Little did Mark Northeast know that the day his four-year-old son refused to eat his lunch was a day that would change his life.
The UK-based 36-year-old father of two set about trying to tempt his stubborn pre-schooler by making a nutritious novelty sandwich. ‘Oscar was in a really bad mood when I collected him from pre-school, and when I asked him what he wanted for lunch, he grumpily replied, “Nothing!”’ he explains.
So, without saying a word, Mark made his son a sandwich shaped like a rocket. ‘I placed it in front of him and there was a delighted, “Wow!” A minute later the sandwich was gone,’ he recalls.
His son’s enthusiasm wasn’t lost on Mark and a few days later he found himself presenting Oscar with another novelty sandwich. ‘As a web-designer, I’m involved in a creative industry where you often find yourself thinking outside the box. The idea has always been about opening the fridge and thinking: Let’s sees what we can do with this. And I try to make them as healthy as possible,’ he explains.
One snack led to another and, soon, Mark found himself posting photos of the culinary creations onto his Facebook page. ‘My friends really loved them and soon they began to make requests. After I’d made a few more of their suggestions, I decided to give the sandwiches their own website. As that’s what I do professionally it was very easy, and things really went crazy from there.’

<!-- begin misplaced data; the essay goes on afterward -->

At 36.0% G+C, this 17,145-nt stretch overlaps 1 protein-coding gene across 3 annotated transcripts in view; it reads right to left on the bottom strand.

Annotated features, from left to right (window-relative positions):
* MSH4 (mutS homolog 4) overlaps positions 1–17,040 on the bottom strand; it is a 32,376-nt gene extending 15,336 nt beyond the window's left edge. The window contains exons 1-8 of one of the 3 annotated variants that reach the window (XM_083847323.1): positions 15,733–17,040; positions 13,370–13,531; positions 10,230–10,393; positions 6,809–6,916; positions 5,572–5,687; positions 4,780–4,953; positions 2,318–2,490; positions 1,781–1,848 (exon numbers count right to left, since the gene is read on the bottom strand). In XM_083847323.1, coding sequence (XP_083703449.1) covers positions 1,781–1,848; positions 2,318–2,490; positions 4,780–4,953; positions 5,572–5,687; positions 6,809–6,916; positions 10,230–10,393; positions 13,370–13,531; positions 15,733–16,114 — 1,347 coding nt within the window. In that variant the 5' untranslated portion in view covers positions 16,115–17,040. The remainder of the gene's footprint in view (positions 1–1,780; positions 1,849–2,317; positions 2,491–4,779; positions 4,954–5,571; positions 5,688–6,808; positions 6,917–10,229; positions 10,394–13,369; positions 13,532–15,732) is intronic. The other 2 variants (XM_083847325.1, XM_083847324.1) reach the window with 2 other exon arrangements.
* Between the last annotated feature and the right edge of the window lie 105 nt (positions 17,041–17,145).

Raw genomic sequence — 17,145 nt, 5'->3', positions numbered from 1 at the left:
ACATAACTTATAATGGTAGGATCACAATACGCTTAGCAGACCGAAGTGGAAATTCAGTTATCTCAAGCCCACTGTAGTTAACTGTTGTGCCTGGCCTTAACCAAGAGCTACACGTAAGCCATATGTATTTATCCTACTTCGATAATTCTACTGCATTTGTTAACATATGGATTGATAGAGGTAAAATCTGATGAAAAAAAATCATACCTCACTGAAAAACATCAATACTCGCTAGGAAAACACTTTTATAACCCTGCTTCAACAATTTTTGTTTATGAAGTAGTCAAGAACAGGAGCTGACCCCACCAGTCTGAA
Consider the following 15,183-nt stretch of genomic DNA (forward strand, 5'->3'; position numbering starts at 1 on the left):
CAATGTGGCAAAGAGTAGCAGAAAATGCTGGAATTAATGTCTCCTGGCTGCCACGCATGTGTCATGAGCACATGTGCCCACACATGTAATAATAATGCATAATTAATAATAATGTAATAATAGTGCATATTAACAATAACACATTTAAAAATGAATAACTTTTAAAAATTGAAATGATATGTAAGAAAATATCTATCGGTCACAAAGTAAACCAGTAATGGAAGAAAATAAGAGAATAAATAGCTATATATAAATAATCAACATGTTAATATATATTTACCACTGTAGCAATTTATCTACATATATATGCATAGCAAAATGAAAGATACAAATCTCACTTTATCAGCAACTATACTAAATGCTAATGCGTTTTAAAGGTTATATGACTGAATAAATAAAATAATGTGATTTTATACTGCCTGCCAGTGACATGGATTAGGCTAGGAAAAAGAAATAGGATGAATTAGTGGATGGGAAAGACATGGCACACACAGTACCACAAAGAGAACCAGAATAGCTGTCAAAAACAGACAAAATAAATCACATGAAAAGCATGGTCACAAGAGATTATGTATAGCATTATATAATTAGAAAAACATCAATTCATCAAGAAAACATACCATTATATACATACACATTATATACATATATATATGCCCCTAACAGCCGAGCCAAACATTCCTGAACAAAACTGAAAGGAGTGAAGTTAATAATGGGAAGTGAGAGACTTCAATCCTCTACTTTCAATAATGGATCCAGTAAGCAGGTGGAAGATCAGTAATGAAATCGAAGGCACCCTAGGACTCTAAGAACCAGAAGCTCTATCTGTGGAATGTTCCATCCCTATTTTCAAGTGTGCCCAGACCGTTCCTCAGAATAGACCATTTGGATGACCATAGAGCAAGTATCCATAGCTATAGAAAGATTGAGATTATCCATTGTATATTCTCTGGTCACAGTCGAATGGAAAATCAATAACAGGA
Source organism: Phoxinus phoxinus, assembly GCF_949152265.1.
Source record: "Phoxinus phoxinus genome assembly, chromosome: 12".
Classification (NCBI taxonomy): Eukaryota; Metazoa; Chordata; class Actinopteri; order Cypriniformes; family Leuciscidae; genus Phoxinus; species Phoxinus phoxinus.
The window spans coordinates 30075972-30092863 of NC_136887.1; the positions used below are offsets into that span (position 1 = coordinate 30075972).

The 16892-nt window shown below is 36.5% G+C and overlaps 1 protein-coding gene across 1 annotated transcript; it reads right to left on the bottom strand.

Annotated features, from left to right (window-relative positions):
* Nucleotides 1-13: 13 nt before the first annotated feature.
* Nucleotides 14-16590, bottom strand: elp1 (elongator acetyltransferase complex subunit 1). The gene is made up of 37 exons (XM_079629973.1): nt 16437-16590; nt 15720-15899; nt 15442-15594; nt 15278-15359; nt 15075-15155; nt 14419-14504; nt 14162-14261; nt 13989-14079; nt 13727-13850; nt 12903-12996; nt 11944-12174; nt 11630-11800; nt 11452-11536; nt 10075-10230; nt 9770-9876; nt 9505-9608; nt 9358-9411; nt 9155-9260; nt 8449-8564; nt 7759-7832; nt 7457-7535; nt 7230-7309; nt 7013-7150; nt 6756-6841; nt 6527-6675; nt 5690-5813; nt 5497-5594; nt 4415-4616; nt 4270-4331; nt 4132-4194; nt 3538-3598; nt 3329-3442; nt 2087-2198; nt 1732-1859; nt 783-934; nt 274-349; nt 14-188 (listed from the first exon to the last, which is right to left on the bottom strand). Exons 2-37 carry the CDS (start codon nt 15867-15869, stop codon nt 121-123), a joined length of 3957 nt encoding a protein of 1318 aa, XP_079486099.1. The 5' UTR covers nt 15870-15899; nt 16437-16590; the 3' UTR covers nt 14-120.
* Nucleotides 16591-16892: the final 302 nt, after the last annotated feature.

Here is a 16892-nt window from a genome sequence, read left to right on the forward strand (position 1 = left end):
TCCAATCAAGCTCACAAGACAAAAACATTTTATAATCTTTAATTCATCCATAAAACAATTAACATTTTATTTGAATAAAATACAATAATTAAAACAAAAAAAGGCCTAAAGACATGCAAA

But, despite the complexity of some of his designs, he claims they are all easy and quick to make – usually taking between 10 to 20 minutes. ‘I’d already pitched the idea in my head a couple of days before I made the grand piano,’ he says of his most challenging sandwich to date. ‘Getting it to stand up was tough but, once I have an idea, I have to follow it through. I drew a few sketches of the sandwich and then put it all together.’
He adds, ‘With all the initial designs, you have to bear in mind that I was working against the clock with a small hungry person saying every few minutes, “Is it ready yet?” So I couldn’t take too long fiddling about with them. ’
The popularity of Mark’s site has now led to a sandwich recipe book of his creations, which should be available early next year.
For more information visit www.funkylunch.com.
The caterpillar challenge
At Time Out Kids we’re somewhat creatively challenged, but we made this ‘funky lunch’ masterpiece in just under 10 minutes.
Makes one caterpillar for one hungry little muncher
You will need:
Four slices of bread
One small cucumber
Cream cheese (the sandwich filler)
One firm cherry tomato
One red grape
• Make two sandwiches and cut out four rounds from each with a small round pastry cutter
• Make two holes in the top of the cherry tomato with a cocktail stick and cut two thin slivers of cucumber for antennae
• Stick the slivers into the holes. Cut a thin slice of cucumber and shape it with nail scissors into the mouth and eyeballs
• Stick them (using the cream cheese) to the tomato and then use the skin of the grape to make pupils
• Cut round slices of cucumber into triangle wedges for the legs
• Nail scissors are great for the fiddly bits
• Cream cheese sticks everything together
Four year old’s verdict:
‘It’s brilliant! But I’m still not eating the cucumber.’